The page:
Of course, I do not in any way fault Gibson for not predicting the future, especially since the world in which NEUROMANCER takes place is probably well over a century from now, some place likely in the mid-2200s. There are references to a dynastic family existing for over two centuries, so depending on when they started, the book could even be set in early 2300s. By that point, it may very well be that the easiest way to access data is through direct neural interfaces. Of course, there are some odd anachronisms in the novel, such as using traditional telephones! Indeed, like may other science fiction writers Gibson didn't anticipate the pervasiveness of wireless connectivity, except on the largest scale, such as satellite transmissions. Decks are carried around and jacked into wall interfaces, often requiring special jack adapters in order to make them compatible. Data is also quite often carried around and transferred physically, either in the form of tiny sliver-like "microsofts" or larger data cartridges. I always enjoy reading older science fiction works (and truly, NEUROMANCER isn't even that old) to see what older technological paradigms they imagine will still exist in the future.

But of course, that's not what people really read this novel for - they read it for the atmosphere. In fact, it's probably got one of the greatest opening lines in the history of science fiction:

"The sky above the port was the color of television, tuned to a dead channel." 

If you can picture that image in your mind's eye, you're most of the way to understanding the aesthetic of the dystopian Cyberpunk setting. The glaring, clashing intermingling of the old world and the new, the gleaming cities of chrome and glass built on the crumbling brick and iron of the old. There's a layer of grime on everything, even new tech, and everyone's got an angle. Anything you eat or drink is recycled from something else, and non-artificial environments are difficult (and expensive) to come by. Weapons are a mix of highly lethal new tech and battered but reliable old tech, and absolutely everything has a price. It is a largely amoral world, where people are simply trying to cling to a life worth living, because if they let go, even for a second, there is no merciful net to catch them, no social welfare program worth giving them the security they need.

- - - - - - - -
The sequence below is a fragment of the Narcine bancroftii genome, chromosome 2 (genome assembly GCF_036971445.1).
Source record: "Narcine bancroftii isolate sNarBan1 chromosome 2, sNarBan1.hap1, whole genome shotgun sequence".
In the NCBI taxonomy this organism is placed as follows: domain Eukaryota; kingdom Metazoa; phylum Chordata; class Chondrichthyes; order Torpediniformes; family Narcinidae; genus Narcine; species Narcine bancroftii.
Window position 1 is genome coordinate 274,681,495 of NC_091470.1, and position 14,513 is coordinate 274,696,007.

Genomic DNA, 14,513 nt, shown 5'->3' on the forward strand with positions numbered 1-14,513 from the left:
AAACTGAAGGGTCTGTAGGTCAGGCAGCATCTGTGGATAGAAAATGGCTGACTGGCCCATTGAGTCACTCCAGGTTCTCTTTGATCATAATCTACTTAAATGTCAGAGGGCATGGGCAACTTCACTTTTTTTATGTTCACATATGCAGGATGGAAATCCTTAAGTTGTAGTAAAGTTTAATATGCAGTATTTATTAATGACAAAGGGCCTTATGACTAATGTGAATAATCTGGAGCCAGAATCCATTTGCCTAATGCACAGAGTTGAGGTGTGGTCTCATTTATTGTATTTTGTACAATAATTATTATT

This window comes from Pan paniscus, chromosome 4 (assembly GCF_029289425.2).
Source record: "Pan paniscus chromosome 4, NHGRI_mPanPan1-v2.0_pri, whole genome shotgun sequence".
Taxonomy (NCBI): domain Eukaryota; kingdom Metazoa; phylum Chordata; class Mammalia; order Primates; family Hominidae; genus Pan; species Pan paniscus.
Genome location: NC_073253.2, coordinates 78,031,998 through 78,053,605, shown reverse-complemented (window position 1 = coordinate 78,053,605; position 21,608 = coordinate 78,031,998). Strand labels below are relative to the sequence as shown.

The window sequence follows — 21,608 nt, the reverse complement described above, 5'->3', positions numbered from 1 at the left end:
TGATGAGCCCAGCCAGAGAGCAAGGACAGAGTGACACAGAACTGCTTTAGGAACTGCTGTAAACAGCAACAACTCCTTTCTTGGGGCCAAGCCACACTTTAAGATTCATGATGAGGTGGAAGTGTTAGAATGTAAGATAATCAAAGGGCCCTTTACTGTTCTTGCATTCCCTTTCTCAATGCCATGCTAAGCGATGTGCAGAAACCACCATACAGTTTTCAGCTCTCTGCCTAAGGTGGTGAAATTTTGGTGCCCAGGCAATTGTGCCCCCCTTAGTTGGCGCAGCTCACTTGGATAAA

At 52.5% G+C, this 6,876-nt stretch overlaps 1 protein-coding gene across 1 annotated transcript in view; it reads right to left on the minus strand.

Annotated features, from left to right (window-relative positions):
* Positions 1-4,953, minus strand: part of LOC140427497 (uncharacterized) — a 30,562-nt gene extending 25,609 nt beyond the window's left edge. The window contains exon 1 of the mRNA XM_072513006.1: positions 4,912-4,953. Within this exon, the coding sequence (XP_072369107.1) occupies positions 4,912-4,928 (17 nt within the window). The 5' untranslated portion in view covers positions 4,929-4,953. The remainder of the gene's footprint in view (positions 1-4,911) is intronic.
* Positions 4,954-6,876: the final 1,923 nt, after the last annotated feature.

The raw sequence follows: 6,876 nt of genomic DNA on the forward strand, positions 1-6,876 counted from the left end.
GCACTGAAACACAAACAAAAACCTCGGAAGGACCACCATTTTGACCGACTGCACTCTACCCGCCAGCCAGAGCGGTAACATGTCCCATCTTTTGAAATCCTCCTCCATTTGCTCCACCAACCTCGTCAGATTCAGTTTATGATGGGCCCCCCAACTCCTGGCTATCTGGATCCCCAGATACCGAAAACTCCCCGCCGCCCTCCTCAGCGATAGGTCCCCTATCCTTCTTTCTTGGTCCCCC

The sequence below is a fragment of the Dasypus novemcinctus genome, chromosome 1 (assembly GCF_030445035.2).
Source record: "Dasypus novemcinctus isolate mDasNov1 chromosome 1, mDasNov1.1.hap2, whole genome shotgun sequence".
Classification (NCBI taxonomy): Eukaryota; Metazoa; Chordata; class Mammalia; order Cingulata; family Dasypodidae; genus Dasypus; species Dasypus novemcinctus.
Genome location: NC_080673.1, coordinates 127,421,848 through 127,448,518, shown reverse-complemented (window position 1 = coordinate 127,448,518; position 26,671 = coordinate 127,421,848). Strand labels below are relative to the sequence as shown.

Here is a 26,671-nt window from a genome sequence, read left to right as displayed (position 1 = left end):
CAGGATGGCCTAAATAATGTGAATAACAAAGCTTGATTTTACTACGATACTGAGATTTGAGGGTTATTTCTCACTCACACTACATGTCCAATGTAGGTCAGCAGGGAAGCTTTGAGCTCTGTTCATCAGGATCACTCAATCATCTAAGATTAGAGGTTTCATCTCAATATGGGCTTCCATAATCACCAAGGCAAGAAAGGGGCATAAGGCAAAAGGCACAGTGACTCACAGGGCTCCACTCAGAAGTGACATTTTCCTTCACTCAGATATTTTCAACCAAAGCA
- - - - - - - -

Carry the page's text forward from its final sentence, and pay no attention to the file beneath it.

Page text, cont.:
So, is there anything NOT to like about this book? Well, to be fair, there are times when Gibson's (usually successful) attempts to be evocative of the setting wander a bit, especially when detailing Cyberspace itself. These moments aren't so much poorly written as they are a bit too lingering, causing breaks in the action, especially at the end of the novel. I suppose this is inevitable in describing something that most people in 1983 couldn't really imagine, so I have no problem with this. The other big pain in my butt with this book is one of my pet peeves in fiction and visual medium - that moment when, in the middle of a climactic moment, the protagonist finds themselves in some kind of idyllic dreamland, where they suddenly are offered paradise, if they just didn't wake up / accept their fate / whatever. I hate this device pretty much every time I encounter it, and there is a moment at the end of this book where that occurs, and it seems to go on forever.

Other than that, and a couple of other quibbles here and there, I enjoyed the novel immensely, and although I don't read a lot of the Cyberpunk genre, it did whet my appetite to go out and find more titles in the genre - specifically, I want to re-read Neal Stephenson's SNOW CRASH, which is a *great* novel.